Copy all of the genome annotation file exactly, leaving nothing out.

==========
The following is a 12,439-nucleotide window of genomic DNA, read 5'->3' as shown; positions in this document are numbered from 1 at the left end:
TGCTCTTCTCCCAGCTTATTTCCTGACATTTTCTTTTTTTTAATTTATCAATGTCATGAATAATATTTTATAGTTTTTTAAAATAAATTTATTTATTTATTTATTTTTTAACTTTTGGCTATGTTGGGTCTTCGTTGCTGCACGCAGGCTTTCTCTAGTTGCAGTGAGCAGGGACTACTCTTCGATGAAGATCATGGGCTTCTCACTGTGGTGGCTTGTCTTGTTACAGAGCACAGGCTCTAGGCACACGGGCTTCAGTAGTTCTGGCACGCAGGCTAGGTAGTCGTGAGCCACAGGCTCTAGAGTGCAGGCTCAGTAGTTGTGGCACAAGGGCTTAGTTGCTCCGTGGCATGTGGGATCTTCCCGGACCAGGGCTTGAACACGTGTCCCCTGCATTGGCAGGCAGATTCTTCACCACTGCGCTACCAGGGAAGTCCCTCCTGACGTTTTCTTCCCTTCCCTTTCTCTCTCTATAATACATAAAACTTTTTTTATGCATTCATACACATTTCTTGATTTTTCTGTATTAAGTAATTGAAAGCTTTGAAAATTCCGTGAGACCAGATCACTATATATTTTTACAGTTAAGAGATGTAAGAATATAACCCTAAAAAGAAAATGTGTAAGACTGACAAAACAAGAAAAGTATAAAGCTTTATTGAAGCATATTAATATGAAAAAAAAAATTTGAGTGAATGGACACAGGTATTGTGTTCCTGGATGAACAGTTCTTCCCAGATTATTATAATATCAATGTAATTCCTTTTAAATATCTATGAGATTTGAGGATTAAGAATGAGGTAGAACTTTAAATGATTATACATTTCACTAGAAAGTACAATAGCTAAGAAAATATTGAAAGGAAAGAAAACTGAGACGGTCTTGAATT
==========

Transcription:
The following is a 12,439-nucleotide window of genomic DNA, read 5'->3' as shown; positions in this document are numbered from 1 at the left end:
TGCTCTTCTCCCAGCTTATTTCCTGACATTTTCTTTTTTTTAATTTATCAATGTCATGAATAATATTTTATAGTTTTTTAAAATAAATTTATTTATTTATTTATTTTTTAACTTTTGGCTATGTTGGGTCTTCGTTGCTGCACGCAGGCTTTCTCTAGTTGCAGTGAGCAGGGACTACTCTTCGATGAAGATCATGGGCTTCTCACTGTGGTGGCTTGTCTTGTTACAGAGCACAGGCTCTAGGCACACGGGCTTCAGTAGTTCTGGCACGCAGGCTAGGTAGTCGTGAGCCACAGGCTCTAGAGTGCAGGCTCAGTAGTTGTGGCACAAGGGCTTAGTTGCTCCGTGGCATGTGGGATCTTCCCGGACCAGGGCTTGAACACGTGTCCCCTGCATTGGCAGGCAGATTCTTCACCACTGCGCTACCAGGGAAGTCCCTCCTGACGTTTTCTTCCCTTCCCTTTCTCTCTCTATAATACATAAAACTTTTTTTATGCATTCATACACATTTCTTGATTTTTCTGTATTAAGTAATTGAAAGCTTTGAAAATTCCGTGAGACCAGATCACTATATATTTTTACAGTTAAGAGATGTAAGAATATAACCCTAAAAAGAAAATGTGTAAGACTGACAAAACAAGAAAAGTATAAAGCTTTATTGAAGCATATTAATATGAAAAAAAAAATTTGAGTGAATGGACACAGGTATTGTGTTCCTGGATGAACAGTTCTTCCCAGATTATTATAATATCAATGTAATTCCTTTTAAATATCTATGAGATTTGAGGATTAAGAATGAGGTAGAACTTTAAATGATTATACATTTCACTAGAAAGTACAATAGCTAAGAAAATATTGAAAGGAAAGAAAACTGAGACGGTCTTGAATT